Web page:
And $K$ must be normal because any conjugate of $K$ consists of order $q$ elements, but all the order $q$ elements are already in $K$.

In conclusion, your argument seems fine (modulo a minor wording thing in point (1) above), and in particular it seems to me that you already ruled out Case 1.

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Hints:- Prove at first the following lemma by Extended Cayley's Theorem

If |G|=$ pn $ where p>n (p is a prime) then G has a normal subgroup H of order p.

Now let p>q then by the above lemma G has a normal subgroup of order p and vice versa if q>p. If p=q then Z(G) is the desired normal subgroup of order p since |G|= $ p^2 $. Hence the proof.

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Let $G$ be a group of order $pq$ ($p,q$ primes). Show that either $G$ is cyclic or contains an element of order $p$ (or $q$).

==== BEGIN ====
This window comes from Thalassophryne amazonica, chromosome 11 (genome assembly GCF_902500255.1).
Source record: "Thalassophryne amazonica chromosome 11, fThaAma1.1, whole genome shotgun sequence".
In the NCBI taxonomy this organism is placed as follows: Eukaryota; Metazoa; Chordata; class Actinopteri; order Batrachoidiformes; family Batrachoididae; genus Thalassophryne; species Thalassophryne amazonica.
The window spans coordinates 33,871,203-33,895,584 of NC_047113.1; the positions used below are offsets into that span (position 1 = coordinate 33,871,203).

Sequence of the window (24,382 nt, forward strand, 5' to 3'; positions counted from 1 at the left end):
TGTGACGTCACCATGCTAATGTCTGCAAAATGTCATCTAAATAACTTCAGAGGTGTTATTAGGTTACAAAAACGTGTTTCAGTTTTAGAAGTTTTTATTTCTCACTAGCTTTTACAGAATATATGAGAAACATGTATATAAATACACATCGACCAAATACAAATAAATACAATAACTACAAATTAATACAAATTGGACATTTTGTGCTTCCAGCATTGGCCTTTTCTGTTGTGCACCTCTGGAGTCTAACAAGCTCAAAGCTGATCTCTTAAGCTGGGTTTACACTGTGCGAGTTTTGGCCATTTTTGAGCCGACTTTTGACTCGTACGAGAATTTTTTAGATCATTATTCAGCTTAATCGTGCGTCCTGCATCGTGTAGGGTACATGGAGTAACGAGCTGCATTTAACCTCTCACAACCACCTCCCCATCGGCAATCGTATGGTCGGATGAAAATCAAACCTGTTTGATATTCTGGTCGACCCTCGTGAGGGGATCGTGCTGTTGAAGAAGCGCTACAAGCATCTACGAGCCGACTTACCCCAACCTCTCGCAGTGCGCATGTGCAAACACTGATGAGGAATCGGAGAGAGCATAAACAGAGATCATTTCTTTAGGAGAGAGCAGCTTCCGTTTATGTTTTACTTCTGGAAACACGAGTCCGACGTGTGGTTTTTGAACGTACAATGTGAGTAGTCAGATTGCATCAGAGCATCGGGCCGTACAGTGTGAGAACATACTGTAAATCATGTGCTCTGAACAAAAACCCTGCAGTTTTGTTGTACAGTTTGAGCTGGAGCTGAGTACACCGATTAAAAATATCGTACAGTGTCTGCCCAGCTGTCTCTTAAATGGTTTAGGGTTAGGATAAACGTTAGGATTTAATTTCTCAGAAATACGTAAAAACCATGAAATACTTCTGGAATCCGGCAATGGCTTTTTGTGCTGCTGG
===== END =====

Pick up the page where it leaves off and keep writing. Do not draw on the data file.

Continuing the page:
The nontrivial elements of $G$ can have order $p$ or $q$ or $pq$, only (Lagrange theorem). If $G$ is noncyclic, then the third option is ruled out.

In the second case, show that $G$ contains either $1$ normal or $q$ conjugate subgroups of order $p$.

Say $k_p$ and $k_q$ the number of elements of order $p$ and $q$, respectively. They build up $n_p$ and $n_q$ cyclic subgroups, respectively, which are mutually trivially intersecting (Lagrange). Therefore, $k_p=n_p(p-1)$ and $k_q=n_q(q-1)$, and hence $pq=$ $1+k_p+k_q=$ $1+n_p(p-1)+n_q(q-1)$. This latter has solutions $(n_p,n_q)=$ $(1,p),(q,1)$; in both solutions, the non-unique subgroups are conjugate, because otherwise $G$ would act non-transitively (by conjugation) on a set of size $p$ or $q$, requiring $|G|$ to have factors of them (the size of an orbit divides the order of the group), a contradiction because they are both primes. This also proves the final part:

In the latter case the $pq-(p-1)q=q$ elements not of order $p$ form a normal subgroup. Infer that $G$ always has a proper normal subgroup.